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Letters to the editor: 'Good ol' boy' network persists

May. 6, 2013 - 06:00AM   |  
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I was shaking my head in disgust after reading the details behind the firing of the Stennis Strike Group commander [“IG report: Fired 1-star made racially insensitive comments,” April 22]. I can’t say that I was surprised, though.

That type of mentality is more common among Navy leadership, officer and enlisted alike, than people realize or care to acknowledge. Since Navy regulations prohibit discrimination, it’s all smiles and handshakes among top brass and minorities while in public. But behind closed doors and among friends, the true nature of individuals will reveal itself.

That’s where this poor excuse for a leader went awry; he thought he was among friends while spewing his garbage. Thankfully, someone had the courage to break from the “good ol’ boy” network and called him out on his BS.

I have 16 years of service and encountered people like [Rear Adm. Chuck Gaouette] at every command I’ve been assigned to. It starts off with wry comments and stereotypical beliefs of various ethnicities under the guise of lighthearted banter. Then it escalates to circulation of disparaging emails that consist of every manner of right-wing conservative nonsense you can think of. Derisive speech and ethnic slurs soon follow.

Reporting this behavior had mixed results. Some commands took swift and decisive action to put an end to the conduct, while others didn’t give it a second thought.

I saw many outstanding sailors lose faith in the system and leave the service due to these events. They simply did not want to be exposed to discriminatory language and actions, regardless of the investigative outcomes.

For all the talk that we, as a nation, have moved into a post-racial period with the election of President Obama, the reality is quite the opposite in many circles of the military.

ADC Ravinder Singh

San Jose, Calif.


Your recent article “Bases feel the pinch” [April 1] is very disturbing. Here again, sailors and their families will directly feel the cutbacks. All this will accomplish is deferred maintenance and a hit on recruitment.

How about cutting some of the wasteful programs, such as the money spent debating uniforms? Hasn’t enough money been wasted on which uniform is the best? Can’t someone make a command decision and say, “Enough is enough; this is what we will wear,” and possibly have the funds spent on uniform research be directed to the cutbacks?

Capt. Norman J. Haussmann (ret.)

Placentia, Calif.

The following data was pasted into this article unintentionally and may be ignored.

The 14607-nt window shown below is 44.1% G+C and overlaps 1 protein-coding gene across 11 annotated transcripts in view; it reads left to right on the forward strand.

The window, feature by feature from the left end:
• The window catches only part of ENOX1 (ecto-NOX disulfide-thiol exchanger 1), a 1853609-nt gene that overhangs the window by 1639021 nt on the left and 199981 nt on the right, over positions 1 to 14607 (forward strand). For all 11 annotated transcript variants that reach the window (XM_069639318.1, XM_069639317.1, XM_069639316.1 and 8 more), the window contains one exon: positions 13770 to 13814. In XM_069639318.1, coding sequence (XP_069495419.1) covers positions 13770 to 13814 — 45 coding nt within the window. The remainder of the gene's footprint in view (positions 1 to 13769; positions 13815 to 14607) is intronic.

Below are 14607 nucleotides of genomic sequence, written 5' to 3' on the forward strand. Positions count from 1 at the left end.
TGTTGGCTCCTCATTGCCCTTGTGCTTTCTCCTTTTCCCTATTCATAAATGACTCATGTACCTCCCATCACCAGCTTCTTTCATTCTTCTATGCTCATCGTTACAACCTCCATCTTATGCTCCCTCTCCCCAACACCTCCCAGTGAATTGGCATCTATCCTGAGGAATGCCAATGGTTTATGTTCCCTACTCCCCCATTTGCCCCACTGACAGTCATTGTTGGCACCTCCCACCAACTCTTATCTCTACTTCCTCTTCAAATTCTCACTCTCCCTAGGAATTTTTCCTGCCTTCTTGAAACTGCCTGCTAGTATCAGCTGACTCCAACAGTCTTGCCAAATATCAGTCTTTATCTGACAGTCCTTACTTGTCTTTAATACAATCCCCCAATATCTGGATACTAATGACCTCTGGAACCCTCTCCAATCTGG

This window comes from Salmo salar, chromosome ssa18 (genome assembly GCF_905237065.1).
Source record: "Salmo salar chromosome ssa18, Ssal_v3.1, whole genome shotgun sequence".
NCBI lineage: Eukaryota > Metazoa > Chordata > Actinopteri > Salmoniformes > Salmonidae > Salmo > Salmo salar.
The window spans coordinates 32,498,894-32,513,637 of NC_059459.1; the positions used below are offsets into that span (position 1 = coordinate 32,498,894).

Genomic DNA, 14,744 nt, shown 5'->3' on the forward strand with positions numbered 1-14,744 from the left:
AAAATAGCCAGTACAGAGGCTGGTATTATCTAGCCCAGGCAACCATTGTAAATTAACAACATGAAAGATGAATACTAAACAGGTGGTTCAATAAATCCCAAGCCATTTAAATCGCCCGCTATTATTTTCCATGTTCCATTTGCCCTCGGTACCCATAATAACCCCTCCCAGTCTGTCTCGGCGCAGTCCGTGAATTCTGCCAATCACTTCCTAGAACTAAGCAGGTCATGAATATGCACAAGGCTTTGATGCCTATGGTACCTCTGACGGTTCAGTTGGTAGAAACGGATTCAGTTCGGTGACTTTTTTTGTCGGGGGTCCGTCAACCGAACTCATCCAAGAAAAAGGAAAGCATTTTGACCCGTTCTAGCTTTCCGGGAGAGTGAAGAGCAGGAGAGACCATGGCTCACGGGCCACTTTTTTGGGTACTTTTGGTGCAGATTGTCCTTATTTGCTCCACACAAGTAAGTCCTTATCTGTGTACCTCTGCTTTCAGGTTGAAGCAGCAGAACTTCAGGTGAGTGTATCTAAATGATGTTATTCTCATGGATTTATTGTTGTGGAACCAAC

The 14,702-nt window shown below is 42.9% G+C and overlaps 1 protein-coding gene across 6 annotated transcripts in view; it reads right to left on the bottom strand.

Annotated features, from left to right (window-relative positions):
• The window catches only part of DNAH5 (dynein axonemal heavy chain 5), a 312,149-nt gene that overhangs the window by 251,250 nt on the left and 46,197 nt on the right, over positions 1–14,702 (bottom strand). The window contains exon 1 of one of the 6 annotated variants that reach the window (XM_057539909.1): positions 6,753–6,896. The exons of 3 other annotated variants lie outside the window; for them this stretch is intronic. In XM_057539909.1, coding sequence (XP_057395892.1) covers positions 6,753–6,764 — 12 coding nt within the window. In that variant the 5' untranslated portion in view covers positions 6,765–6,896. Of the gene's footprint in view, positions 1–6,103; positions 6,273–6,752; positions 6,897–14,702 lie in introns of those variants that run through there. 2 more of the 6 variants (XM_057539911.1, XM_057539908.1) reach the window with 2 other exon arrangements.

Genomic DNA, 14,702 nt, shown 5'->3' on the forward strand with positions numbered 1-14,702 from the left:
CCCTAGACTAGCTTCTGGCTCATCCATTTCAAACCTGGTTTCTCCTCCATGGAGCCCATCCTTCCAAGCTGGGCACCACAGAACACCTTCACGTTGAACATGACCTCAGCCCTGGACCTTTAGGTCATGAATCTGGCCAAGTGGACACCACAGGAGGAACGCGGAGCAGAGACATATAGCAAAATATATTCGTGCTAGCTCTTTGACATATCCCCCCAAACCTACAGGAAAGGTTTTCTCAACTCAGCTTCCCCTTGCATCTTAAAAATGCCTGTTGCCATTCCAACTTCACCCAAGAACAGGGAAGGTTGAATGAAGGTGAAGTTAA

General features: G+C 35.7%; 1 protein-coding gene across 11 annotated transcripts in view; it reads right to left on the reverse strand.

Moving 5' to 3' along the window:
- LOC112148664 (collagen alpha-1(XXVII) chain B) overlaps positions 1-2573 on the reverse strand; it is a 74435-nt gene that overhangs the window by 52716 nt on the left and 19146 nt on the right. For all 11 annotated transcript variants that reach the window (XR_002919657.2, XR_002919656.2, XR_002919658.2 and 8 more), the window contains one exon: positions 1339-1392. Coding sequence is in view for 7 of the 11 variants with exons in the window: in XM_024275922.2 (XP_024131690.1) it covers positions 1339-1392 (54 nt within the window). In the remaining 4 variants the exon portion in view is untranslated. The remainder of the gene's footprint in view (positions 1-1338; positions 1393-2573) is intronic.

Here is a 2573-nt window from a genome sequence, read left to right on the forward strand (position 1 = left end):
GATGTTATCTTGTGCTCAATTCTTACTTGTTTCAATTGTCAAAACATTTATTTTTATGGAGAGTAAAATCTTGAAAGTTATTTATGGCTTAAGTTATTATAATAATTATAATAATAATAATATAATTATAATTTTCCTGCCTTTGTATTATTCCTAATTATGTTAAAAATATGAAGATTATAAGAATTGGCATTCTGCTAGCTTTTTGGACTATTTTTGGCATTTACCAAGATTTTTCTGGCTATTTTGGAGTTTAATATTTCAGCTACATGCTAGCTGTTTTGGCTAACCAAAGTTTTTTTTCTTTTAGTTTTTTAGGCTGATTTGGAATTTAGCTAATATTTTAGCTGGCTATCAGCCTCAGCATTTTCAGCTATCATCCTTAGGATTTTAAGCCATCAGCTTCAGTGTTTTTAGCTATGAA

Regarding anti-hazing proposals and the CPO 365 program outlined by Master Chief Petty Officer of the Navy (AW/NAC) Mike Stevens [“MCPON weighs in,” March 25]: I agree with changes to hazing policy to make sure sailors are not harmed, but the CPO initiation tradition is being watered down.

The Navy is trying to be politically correct. I went through the initiation and didn’t see it as hazing; it is a right of passage from E-6 to khaki. No one has to go through the initiation, but [if you don’t], you are not a chief, just an E-7.

To say it violates the Navy hazing policy is an insult to CPOs.

The Navy has traditions no other branch has, like shellbacks [crossing the equator], and King Neptune should be kept. Our chiefs should be held accountable if wrongdoing happens, but to water it down or stop it is wrong.

BMC John Troupe

Stanwood, Mich.


It appears that there is more bad news for the men and women who served and are now serving in the armed forces of the U.S. — more cuts of benefits that were rightfully earned are coming, and any projected improvement of benefits that are due will never materialize [“Attack on pay and retirement,” April 22].

In contrast, entitlements and benefits for illegal immigrants remained untouched. What have these people done for our country to have such a privilege?

The existing immigration laws are not being enforced by the government due to the weight of the business lobby, whose clients profit tremendously in the form of much lower labor cost by employing these illegal immigrants.

Too bad for the men and women in uniform and those who are retired, there is no lobbyist who works for their interests.

DKC Jose Castillo (ret.)

Staten Island, N.Y.


As a former sailor and son of a career sailor, I find the camouflage uniform sailors wear now quite interesting.

Besides serving as a good point for the other services to ridicule and put down sailors (i.e., “Who the hell are you squids hiding from?” “Don’t blame the lookouts for not seeing you if you fall overboard when you become one with the sea.”), I fail to see the point.

Maybe this is the reason: Washington, not being controlled by those who desire a strong, battle-worthy Navy, has asked the top brass to come up with different tactics. So now, rather than fight, all the sailors and officers on a ship will swarm over the side, pressing themselves against the ship and using their sea camouflage to make the ship disappear so the enemy will sail away.

This will save money and will not embarrass the enemy by our Navy defeating them.

I realize my thinking makes me an “old salt,” but I’m sure if I put on a camouflage costume, no one will notice.

As for today’s personnel, they are just as qualified and battle-worthy as the officers and sailors of the U.S. Navy always have been. They’re the best in the world regardless of the uniform they wear.

Former YN1 Cliff Baggett

Huntington Beach, Calif.

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